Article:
6 Rental Property Expenses Every Landlord Should Know

Denver Property Management, Landlord Essentials

Owning a rental property can be a great and stable investment. After all, people will always need housing and with many favoring to rent instead of buy, having a property to rent out is a great way to earn some extra cash. However, being a landlord is tough and comes with a lot of expenses that many first-time investors don’t take into account. Knowledge is power, so let’s go over 6 rental property expenses you may not have thought about!

Landlord’s Insurance

Owning an investment property requires a different type of insurance plan. It is recommended to choose a proper landlord’s insurance policy that cover both the physical property itself as well as any liability claims, such as lawsuit from someone slipping and falling on an icy walk-way or getting bit by the tenant’s chihuahua. Yes, even the landlord has liability for the tenant’s dog! Not all policies are the same, so be sure to do your homework, shop around, and choose the best one with the best rates that work for you.

Lawyers, Legal Fees, and Lawsuits

There are a lot of laws that govern the rental property sphere, which means that the likelihood of needing an attorney at some point in time is a given. And while not all of this category is a bad thing—you’ll want a good attorney to draft a solid and compliant lease agreement for you—it’s certainly not cheap. Make sure to budget for attorney’s fees accordingly.

Then there’s the dreaded legal fees that come with evictions and the potential for your tenants to file a lawsuit against you. While there are things you can do to help lower the chances of having to evict tenants or being sued (solid tenant screening/approval requirements and making sure to address tenant needs quickly and professionally are key here), you can’t avoid it completely. Things happen, disputes arise, and tenants stop paying their rent for one reason or another. That’s why it’s important to know the costs associated and budget for the worst-case scenario. That way, the expense doesn’t come as too big of a surprise.


If we’ve said it once, we’ve said it a thousand times: maintenance will ALWAYS be a part of owning a rental. Things break and more often than not, the bill goes to the landlord. Be sure to budget accordingly for both minor repairs and preventative maintenance as well as major emergencies. Your water heater won’t wait for you to build up your savings before it conks out. And failing to address maintenance issues, both big and small, can cost you time as well as your tenant’s trust. Be sure to get things fixed quickly and efficiently.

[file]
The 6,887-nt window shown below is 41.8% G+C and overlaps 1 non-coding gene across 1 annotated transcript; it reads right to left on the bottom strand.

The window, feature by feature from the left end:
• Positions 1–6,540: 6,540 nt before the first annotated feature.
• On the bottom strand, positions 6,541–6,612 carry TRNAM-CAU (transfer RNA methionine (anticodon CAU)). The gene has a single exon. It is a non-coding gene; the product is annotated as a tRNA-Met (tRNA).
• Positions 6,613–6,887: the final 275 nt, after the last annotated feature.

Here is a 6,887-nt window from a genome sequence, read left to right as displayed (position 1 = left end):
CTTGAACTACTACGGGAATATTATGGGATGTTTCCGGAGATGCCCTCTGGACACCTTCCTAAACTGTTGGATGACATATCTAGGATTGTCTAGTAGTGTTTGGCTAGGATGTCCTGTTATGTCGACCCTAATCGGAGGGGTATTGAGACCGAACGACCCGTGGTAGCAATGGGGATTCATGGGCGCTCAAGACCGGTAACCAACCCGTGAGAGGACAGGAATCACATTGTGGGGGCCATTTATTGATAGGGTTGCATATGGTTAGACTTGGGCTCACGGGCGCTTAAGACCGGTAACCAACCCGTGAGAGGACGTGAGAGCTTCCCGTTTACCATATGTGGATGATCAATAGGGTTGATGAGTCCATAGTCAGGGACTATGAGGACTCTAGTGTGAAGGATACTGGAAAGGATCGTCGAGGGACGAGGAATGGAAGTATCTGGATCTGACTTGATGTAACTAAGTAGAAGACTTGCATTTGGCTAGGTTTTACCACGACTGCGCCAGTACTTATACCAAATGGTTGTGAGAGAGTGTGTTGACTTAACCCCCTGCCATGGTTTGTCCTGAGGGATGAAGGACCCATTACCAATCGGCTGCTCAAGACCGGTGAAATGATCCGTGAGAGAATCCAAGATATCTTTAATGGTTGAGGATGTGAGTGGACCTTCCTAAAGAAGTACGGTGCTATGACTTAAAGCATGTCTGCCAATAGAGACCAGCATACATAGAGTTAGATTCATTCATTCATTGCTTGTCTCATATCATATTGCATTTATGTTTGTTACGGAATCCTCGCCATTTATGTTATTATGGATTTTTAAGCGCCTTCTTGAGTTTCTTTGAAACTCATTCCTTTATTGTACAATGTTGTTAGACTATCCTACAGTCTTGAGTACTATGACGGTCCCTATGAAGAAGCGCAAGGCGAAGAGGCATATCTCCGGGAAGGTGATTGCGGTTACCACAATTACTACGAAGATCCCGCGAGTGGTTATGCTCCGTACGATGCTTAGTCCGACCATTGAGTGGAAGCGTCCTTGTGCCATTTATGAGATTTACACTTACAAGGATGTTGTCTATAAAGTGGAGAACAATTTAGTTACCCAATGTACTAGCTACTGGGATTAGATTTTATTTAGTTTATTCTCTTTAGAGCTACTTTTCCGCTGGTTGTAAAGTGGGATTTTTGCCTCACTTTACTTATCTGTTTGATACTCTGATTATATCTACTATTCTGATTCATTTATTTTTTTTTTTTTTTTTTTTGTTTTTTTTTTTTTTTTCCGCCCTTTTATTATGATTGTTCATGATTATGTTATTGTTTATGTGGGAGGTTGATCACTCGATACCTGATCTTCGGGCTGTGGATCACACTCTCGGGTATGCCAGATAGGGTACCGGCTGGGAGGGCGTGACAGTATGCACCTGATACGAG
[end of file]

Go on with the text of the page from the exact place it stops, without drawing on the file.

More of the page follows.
Vacancy Periods

It’s often said that a vacancy is one of the biggest recurring expenses a landlord can incur, and that’s true in many ways. Just because your property is vacant doesn’t mean the bills stop coming. Your mortgage is still due, maintenance items still need to be done between tenants, and you have to pay to advertise for and screen new tenants. Not to mention the time involved to show the property, collect applications, process background checks, collect deposits, and sign the lease. All the time and costs can often lead new investors to wonder why they got into the rental business in the first place! That’s why it’s important to plan accordingly.


Utilities are another unexpected cost that many landlords don’t take into account. When the home is vacant, many utilities need to be kept on, especially gas and electric, in order to avoid potential damage. And if you include utilities in your rent, you’ll need to plan ahead to cover those costs. Help cut down on those costs by making your rental more energy efficient. Seal leaky windows, install proper weatherstripping, and choose appliances with high energy star ratings to help save power costs.

Property Management Costs

Not everyone has the time, energy, or personality to be a hands-on landlord. It requires a lot of work and isn’t always an easy job. Knowledge of all the laws, both state and federal, is also a must. Claiming ignorance won’t save you from a Fair Housing Violation or hefty lawsuit. This is where hiring a professional comes in. Property management companies offer peace of mind, taking over the day-to-day duties and helping homeowners navigate any and every situation that can arise. But they come at a cost. Choosing a discount management company often means getting discount service, while at the opposite end of the spectrum you still want to make some kind of profit at the end of the day. That’s why it’s important to choose a property management company that offers value in addition to being affordable. Shop around, do your homework, and then choose the one that works best for you.

If knowledge is power, then proactive preparation is the key to achieving it. Make sure you know all the costs associated with owning a rental property, whether one-time or recurring. Be prepared for every and any situation that could possibly occur and adjust your budget as needs arise.